A Star Wars presence in Tomorrowland is nothing new, of course. The franchise that happened “a long time ago” has somewhat ironically taken residence in the land of the future in the form of Star Tours since 1987. What’s different with “Season of the Force” is how all-encompassing it is. This is the most unified Tomorrowland has been in decades. Themed signage greets you at the entrance. Memorable music from the Star Wars films fills the air. Lighting and smoke effects create atmosphere and divide the walkways in blue and red: blue with the symbol of the Rebellion for the “light side”, and red with the symbol of the Empire for the “dark side”. It’s festive and well-executed.
Theme park fans who follow the rumors know that Imagineering made (and later shelved) plans to turn Tomorrowland into their full-fledged Star Wars land. Those plans have since evolved and relocated to 14 acres in the back of Frontierland, but it’s interesting to see a small taste of what might have been.
I didn’t see any on this particular night, but during “Season of the Force” Disneyland allows guests of all ages to wear Star Wars costumes, including masks, as long as eyes are visible.
My first stop of the night was Star Wars Launch Bay, which takes residence on the ground floor of the circular building now called the Tomorrowland Expo Center (previously Innoventions, and before that America Sings and Walt’s Carousel of Progress). It should be noted that this building has shorter operating hours (on this visit, 10am-8pm) than the rest of the park (9am-10pm). This space contains museum-like areas containing props and costumes from the new and previous Star Wars films, video game stations to play Disney Infinity 3.0, meet-and-greet areas for Darth Vader and Chewbacca, a small theater space showing a behind-the-scenes documentary, and a high-end retail location with helmets, costumes and figures ranging in price from $750 to $9,000.
The entire time I couldn’t shake off the feeling that Disney was trying to sell me something – and in a classic move, they make you exit through the gift shop. I can’t deny that the force to buy merchandise is strong with Star Wars collectors, but none of this stuff (a $70 lightsaber umbrella?) particularly appealed to me, the “casual” Star Wars fan who enjoys the films but doesn’t have unlimited funds or a bedroom full of action figures. As corny as Innoventions was, at least it offered exhibits and activities that didn’t all end with a cash register. The display area does not currently devote any space to Star Wars Land; I would be interested to see concept art and models of that here later.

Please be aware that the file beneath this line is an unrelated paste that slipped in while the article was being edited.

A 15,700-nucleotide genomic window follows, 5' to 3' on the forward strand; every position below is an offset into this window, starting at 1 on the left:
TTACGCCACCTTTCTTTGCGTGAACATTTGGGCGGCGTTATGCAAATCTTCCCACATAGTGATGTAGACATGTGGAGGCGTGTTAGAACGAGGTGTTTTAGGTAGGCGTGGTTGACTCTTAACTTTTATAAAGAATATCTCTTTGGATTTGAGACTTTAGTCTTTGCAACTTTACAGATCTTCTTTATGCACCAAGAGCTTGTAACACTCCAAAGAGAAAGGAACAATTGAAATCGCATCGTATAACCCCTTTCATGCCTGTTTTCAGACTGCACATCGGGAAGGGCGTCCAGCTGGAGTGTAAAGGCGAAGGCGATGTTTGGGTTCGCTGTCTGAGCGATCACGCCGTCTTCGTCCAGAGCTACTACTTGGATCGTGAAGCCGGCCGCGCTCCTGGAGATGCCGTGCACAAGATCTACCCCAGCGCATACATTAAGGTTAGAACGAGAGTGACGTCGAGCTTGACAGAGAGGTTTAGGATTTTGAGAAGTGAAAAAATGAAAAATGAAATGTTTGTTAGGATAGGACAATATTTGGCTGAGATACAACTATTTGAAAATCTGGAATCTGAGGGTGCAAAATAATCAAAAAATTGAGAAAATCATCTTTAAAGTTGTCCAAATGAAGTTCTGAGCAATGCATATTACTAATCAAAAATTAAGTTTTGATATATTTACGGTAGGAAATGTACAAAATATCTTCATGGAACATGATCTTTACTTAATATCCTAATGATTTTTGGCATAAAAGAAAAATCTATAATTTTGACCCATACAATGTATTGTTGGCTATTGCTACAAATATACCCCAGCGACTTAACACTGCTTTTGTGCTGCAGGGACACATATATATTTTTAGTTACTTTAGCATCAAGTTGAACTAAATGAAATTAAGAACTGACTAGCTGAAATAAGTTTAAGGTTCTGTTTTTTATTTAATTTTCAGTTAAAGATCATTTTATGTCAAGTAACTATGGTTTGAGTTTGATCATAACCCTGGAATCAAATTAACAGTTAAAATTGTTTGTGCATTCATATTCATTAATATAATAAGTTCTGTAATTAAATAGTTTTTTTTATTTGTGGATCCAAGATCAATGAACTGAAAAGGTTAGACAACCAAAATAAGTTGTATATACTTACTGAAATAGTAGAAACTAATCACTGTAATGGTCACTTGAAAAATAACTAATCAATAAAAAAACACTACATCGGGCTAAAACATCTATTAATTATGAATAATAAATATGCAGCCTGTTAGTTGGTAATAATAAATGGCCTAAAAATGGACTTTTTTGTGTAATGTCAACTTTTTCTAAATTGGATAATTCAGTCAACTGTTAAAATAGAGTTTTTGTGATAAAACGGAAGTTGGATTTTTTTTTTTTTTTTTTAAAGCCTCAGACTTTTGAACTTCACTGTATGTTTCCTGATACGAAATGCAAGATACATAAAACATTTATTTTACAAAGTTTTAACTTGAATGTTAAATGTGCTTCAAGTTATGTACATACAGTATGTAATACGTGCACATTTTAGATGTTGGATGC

I took a peek upstairs at Super Hero HQ, the Marvel-focused area of the building which also opened the same day. Not much has changed here: the Iron Man Tech and Thor areas are unchanged from before, Spider-Man has moved into Captain America’s meeting space, and a Marvel retail location took over the space where Honda’s ASIMO robot theater once was. If meet & greets, video game stations, and merchantainment is your thing, you’ll love it. I left underwhelmed without an urgent need to return.
Next up was “Star Wars: Path of the Jedi”, a 10-minute montage in the theater previously occupied by Captain EO. It nicely summarizes the Star Wars story arc, in case you’ve been living under a rock far, far away. It includes footage from “The Force Awakens” but if you’ve been paying attention to the trailers there’s nothing here that we haven’t seen before. It’s not in 3D but does make use of the theater’s lighting and “rumbling seats” effects. It’s competent, but nothing special and not very repeatable.
Every Star Tours flight now includes a new scene from “The Force Awakens”. Once my Starspeeder 1000 made the jump to lightspeed, we were placed smack dab on the planet Jakku. Loud screams of approval erupted in my cabin when Finn appeared on screen. We chased the Millennium Falcon for a bit before taking back off into space and then we received a transmission from BB-8, that soccer-ball shaped droid which I adore. My boyfriend asked me how I could love a character from a film I haven’t even seen yet, and I don’t have an adequate response to that question. Somehow Star Wars hype is different than other kinds of hype.
Special Star Wars themed food items are available at Pizza Port and Tomorrowland Terrace (renamed Galactic Grill). I tried the Jedi Order Chicken Sandwich which, while edible, was nothing to write home to Alderaan about. The bun was too moist and it stuck to the Star Wars branded wrapper. The BB-8 krispy treat was tasty but loaded with empty calories and saturated fat. Cool tip: never, ever look at the nutrition label on Disney treats.
Unfortunately I wasn’t able to ride Hyperspace Mountain on this visit. I tried, really! I entered the standby queue at 9pm with a posted wait time of 85 minutes, and before I reached the indoor portion, the ride broke down and it was announced that it would not reopen for the remainder of the night and everyone in the queue was out of luck. I’m not worried, though: while “Season of the Force” has no announced end date, I expect it to last at least through spring break if not all of summer 2016. If you’re reading this, you probably already know that several Disneyland attractions on the west side of the park will close in January for a lengthy period while Star Wars Land construction begins, and it makes sense to give guests something else to do in the meantime. Almost everyone who has experienced Hyperspace Mountain so far has told me it’s great. I’ll be back soon.Tweet
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